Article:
Lubinski’s local grain elevator at Plainview handles the testing of both dry forages and pasture grass. Samples are sent to a Wisconsin testing lab. Lubinski is particular about nutritional content of his elk rations. “Elk are the predominant source of income in our total farming operation,” he said. “This is not a hobby.”
Gross income from their elk operation will be over four times income generated from their corn and soybean crops. They farm 240 acres with 110 acres in permanent pasture.
“We sell elk meat by the pound,” he said. “Some buy the entire carcass; some buy just a half carcass. We also have producers within our Minnesota Elk Breeders Association that have their own meat distributorship. We’ll sell whole animals to them, sometimes moving 40 to 50 head in one shot.”
What is dress-out on a market weight elk?
“The last four years for us it’s been 64 percent live weight to hanging weight,” he said. “A mature cow will average between 500 to 600 pounds live weight. A two-year-old male will be around 700 pounds. Older bulls, four years and older, can be up to about 1100 lbs. live weight.”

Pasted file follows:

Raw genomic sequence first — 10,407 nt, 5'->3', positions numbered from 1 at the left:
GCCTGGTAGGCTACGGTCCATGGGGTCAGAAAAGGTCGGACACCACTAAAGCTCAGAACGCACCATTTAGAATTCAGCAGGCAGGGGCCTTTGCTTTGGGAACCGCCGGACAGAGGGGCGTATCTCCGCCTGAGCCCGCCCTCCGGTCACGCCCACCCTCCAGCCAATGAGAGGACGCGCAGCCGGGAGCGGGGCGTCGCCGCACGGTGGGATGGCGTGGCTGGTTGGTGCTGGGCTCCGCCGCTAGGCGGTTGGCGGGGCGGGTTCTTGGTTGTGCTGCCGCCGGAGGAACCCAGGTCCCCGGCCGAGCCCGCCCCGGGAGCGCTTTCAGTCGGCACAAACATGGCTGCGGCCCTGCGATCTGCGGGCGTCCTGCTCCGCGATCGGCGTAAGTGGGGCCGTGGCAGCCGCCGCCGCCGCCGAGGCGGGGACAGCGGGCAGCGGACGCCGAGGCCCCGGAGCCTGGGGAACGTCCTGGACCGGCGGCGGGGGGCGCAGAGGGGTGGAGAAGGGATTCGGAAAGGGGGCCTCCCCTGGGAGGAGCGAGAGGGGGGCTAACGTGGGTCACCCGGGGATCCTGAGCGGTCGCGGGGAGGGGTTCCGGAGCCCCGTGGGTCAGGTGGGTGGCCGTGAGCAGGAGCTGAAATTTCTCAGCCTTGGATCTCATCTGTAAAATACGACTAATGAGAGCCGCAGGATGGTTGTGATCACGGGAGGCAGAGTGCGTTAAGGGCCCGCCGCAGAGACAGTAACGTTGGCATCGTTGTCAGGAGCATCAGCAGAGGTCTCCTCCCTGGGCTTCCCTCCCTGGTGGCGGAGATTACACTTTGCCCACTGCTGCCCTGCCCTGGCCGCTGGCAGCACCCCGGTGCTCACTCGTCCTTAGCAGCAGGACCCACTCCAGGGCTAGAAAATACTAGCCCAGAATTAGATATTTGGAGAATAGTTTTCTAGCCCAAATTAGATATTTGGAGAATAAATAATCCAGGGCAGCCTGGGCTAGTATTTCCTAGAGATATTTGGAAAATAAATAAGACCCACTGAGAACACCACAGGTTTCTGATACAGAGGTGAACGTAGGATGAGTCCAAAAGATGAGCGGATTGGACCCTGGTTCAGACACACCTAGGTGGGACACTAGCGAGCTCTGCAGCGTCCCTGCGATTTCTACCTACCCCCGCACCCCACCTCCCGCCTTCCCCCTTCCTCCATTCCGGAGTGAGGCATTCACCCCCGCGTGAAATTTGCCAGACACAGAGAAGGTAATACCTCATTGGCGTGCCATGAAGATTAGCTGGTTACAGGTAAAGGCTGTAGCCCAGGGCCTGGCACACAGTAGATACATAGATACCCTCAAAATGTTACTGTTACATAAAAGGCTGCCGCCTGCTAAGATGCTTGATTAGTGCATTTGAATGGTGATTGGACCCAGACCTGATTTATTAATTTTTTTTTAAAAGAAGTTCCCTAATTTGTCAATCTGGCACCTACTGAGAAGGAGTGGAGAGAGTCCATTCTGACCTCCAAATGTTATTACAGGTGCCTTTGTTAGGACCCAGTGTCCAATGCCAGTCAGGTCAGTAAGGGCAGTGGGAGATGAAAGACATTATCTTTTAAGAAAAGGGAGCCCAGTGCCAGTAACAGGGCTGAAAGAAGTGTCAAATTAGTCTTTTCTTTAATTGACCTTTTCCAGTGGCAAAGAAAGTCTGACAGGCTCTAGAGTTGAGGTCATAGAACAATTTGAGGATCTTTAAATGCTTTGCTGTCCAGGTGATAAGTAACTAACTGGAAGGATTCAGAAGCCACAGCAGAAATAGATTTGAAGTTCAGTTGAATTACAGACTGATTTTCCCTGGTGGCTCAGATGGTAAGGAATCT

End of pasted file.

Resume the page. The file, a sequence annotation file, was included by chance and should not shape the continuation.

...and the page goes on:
The gestation period for elk is about 245 days. Calving season starts in May. “Cows calve early spring on grass. We check them twice daily to make certain there aren’t any problems,” he said. “But cow elk do remarkably well during the calving process. We just don’t have any calving issues.”
Cows occasionally produce twins, but singles are preferred.